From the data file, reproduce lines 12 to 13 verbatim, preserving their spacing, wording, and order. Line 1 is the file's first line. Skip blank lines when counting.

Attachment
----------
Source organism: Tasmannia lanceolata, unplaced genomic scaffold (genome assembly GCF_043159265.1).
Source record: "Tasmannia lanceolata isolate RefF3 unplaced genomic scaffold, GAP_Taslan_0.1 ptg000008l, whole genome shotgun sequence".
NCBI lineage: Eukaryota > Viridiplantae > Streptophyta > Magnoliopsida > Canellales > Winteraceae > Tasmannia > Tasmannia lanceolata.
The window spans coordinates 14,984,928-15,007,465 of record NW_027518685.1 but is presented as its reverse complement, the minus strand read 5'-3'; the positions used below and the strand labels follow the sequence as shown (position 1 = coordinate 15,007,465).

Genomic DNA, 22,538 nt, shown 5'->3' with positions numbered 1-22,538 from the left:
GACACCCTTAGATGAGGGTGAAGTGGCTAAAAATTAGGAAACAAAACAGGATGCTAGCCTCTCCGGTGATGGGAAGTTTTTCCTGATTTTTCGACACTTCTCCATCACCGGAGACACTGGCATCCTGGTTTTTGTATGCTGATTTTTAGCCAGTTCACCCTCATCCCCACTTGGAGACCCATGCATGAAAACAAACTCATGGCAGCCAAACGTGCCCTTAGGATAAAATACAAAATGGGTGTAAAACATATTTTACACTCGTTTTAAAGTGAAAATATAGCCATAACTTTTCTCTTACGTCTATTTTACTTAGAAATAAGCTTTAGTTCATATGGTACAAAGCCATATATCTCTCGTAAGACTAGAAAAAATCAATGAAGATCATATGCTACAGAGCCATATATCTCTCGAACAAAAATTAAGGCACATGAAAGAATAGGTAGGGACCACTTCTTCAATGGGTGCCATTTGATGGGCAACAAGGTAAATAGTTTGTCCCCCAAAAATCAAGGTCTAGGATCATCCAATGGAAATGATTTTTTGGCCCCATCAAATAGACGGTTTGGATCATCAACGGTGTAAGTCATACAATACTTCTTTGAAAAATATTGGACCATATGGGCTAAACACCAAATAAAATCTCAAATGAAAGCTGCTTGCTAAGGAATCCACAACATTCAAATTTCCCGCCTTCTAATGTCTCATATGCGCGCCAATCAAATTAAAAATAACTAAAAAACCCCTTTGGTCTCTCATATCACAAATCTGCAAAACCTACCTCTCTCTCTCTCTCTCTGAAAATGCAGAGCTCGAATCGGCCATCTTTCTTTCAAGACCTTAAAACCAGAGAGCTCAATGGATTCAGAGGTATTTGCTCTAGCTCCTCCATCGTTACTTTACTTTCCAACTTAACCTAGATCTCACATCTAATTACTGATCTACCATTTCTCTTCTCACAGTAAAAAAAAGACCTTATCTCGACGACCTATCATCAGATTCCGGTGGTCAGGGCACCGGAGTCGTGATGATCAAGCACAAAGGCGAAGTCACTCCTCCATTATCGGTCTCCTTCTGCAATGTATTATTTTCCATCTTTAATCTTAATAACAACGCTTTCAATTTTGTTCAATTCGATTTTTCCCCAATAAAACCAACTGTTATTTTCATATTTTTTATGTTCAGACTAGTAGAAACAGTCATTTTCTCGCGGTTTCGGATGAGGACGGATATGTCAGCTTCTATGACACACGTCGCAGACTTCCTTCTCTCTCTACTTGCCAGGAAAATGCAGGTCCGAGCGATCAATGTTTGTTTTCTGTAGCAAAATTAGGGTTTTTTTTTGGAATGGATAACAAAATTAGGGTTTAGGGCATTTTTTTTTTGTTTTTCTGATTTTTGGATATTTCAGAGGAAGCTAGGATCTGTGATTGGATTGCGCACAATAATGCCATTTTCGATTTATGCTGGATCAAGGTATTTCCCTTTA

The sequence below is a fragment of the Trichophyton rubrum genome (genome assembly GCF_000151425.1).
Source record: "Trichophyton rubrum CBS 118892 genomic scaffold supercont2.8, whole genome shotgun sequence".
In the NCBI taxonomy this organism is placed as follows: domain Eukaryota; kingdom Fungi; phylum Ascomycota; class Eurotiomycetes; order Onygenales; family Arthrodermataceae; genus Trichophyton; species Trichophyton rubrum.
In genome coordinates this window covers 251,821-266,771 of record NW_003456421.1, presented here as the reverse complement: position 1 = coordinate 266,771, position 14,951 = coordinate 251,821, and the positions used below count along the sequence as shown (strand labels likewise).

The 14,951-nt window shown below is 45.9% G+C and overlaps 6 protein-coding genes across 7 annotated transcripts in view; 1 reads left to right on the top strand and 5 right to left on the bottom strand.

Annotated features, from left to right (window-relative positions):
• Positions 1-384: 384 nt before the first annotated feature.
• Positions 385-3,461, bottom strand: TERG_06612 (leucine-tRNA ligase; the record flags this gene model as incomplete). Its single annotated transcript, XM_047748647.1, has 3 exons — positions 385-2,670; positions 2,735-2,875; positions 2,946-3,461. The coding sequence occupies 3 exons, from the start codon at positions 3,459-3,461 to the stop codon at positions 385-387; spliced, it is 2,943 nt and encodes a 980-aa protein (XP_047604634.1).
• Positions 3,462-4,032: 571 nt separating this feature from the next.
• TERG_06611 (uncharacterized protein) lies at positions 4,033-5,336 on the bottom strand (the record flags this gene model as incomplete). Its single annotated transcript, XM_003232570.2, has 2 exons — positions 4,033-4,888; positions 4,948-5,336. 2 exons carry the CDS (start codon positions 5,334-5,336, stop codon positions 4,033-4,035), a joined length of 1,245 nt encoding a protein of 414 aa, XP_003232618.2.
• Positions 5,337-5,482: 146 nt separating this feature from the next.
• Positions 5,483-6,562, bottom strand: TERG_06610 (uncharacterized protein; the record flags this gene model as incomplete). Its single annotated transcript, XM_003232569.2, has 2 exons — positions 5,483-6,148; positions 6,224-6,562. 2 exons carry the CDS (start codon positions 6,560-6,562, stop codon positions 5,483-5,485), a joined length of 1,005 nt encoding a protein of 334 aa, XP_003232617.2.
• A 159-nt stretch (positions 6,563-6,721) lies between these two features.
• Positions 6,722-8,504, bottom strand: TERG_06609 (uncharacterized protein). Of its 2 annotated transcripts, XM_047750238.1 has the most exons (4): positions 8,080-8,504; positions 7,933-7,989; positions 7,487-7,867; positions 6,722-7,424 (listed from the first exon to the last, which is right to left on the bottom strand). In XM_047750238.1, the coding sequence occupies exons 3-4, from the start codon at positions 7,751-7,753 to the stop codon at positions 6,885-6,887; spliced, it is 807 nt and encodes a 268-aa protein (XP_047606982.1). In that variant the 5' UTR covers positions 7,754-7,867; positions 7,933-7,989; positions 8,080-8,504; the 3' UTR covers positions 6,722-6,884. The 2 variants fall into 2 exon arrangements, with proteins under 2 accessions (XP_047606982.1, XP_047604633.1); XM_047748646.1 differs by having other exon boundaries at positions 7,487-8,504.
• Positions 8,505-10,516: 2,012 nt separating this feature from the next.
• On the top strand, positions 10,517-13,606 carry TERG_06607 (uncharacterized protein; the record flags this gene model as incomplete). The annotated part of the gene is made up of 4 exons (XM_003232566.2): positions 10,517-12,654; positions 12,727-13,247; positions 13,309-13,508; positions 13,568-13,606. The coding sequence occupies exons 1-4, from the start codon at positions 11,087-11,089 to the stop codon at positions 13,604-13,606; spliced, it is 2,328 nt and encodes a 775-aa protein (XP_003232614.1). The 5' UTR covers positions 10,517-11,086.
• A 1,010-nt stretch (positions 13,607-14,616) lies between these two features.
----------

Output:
Annotated features, from left to right (window-relative positions):
• Positions 1-384: 384 nt before the first annotated feature.